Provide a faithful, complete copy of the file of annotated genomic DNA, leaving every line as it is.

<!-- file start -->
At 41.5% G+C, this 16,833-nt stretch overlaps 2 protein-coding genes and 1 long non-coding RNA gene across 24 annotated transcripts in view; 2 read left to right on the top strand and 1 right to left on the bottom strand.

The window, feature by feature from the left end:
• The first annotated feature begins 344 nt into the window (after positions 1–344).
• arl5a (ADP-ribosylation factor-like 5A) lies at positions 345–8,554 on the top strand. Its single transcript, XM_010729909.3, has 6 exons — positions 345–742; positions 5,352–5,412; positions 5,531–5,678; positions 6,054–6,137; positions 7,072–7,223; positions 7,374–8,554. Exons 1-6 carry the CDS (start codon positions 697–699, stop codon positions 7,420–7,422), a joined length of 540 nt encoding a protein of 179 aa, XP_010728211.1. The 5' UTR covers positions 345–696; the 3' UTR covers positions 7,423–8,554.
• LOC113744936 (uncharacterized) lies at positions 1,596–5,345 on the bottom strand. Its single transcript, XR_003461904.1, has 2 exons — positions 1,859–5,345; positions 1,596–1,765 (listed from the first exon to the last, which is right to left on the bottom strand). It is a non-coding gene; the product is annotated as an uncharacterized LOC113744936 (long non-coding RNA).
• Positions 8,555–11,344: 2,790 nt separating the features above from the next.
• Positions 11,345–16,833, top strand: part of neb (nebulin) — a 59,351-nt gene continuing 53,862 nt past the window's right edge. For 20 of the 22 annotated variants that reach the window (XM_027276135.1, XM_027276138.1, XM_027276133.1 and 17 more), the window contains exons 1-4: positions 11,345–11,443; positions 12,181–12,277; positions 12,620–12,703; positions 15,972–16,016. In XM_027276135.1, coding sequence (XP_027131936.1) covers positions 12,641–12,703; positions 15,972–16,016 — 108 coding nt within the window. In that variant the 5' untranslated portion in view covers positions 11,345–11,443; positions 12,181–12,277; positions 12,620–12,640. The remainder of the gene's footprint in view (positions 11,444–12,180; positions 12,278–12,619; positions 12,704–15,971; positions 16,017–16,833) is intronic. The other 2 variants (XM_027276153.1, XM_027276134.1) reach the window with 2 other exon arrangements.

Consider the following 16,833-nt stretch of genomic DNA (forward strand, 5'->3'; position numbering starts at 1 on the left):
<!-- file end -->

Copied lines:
At 41.5% G+C, this 16,833-nt stretch overlaps 2 protein-coding genes and 1 long non-coding RNA gene across 24 annotated transcripts in view; 2 read left to right on the top strand and 1 right to left on the bottom strand.

The window, feature by feature from the left end:
• The first annotated feature begins 344 nt into the window (after positions 1–344).
• arl5a (ADP-ribosylation factor-like 5A) lies at positions 345–8,554 on the top strand. Its single transcript, XM_010729909.3, has 6 exons — positions 345–742; positions 5,352–5,412; positions 5,531–5,678; positions 6,054–6,137; positions 7,072–7,223; positions 7,374–8,554. Exons 1-6 carry the CDS (start codon positions 697–699, stop codon positions 7,420–7,422), a joined length of 540 nt encoding a protein of 179 aa, XP_010728211.1. The 5' UTR covers positions 345–696; the 3' UTR covers positions 7,423–8,554.
• LOC113744936 (uncharacterized) lies at positions 1,596–5,345 on the bottom strand. Its single transcript, XR_003461904.1, has 2 exons — positions 1,859–5,345; positions 1,596–1,765 (listed from the first exon to the last, which is right to left on the bottom strand). It is a non-coding gene; the product is annotated as an uncharacterized LOC113744936 (long non-coding RNA).
• Positions 8,555–11,344: 2,790 nt separating the features above from the next.
• Positions 11,345–16,833, top strand: part of neb (nebulin) — a 59,351-nt gene continuing 53,862 nt past the window's right edge. For 20 of the 22 annotated variants that reach the window (XM_027276135.1, XM_027276138.1, XM_027276133.1 and 17 more), the window contains exons 1-4: positions 11,345–11,443; positions 12,181–12,277; positions 12,620–12,703; positions 15,972–16,016. In XM_027276135.1, coding sequence (XP_027131936.1) covers positions 12,641–12,703; positions 15,972–16,016 — 108 coding nt within the window. In that variant the 5' untranslated portion in view covers positions 11,345–11,443; positions 12,181–12,277; positions 12,620–12,640. The remainder of the gene's footprint in view (positions 11,444–12,180; positions 12,278–12,619; positions 12,704–15,971; positions 16,017–16,833) is intronic. The other 2 variants (XM_027276153.1, XM_027276134.1) reach the window with 2 other exon arrangements.

Consider the following 16,833-nt stretch of genomic DNA (forward strand, 5'->3'; position numbering starts at 1 on the left):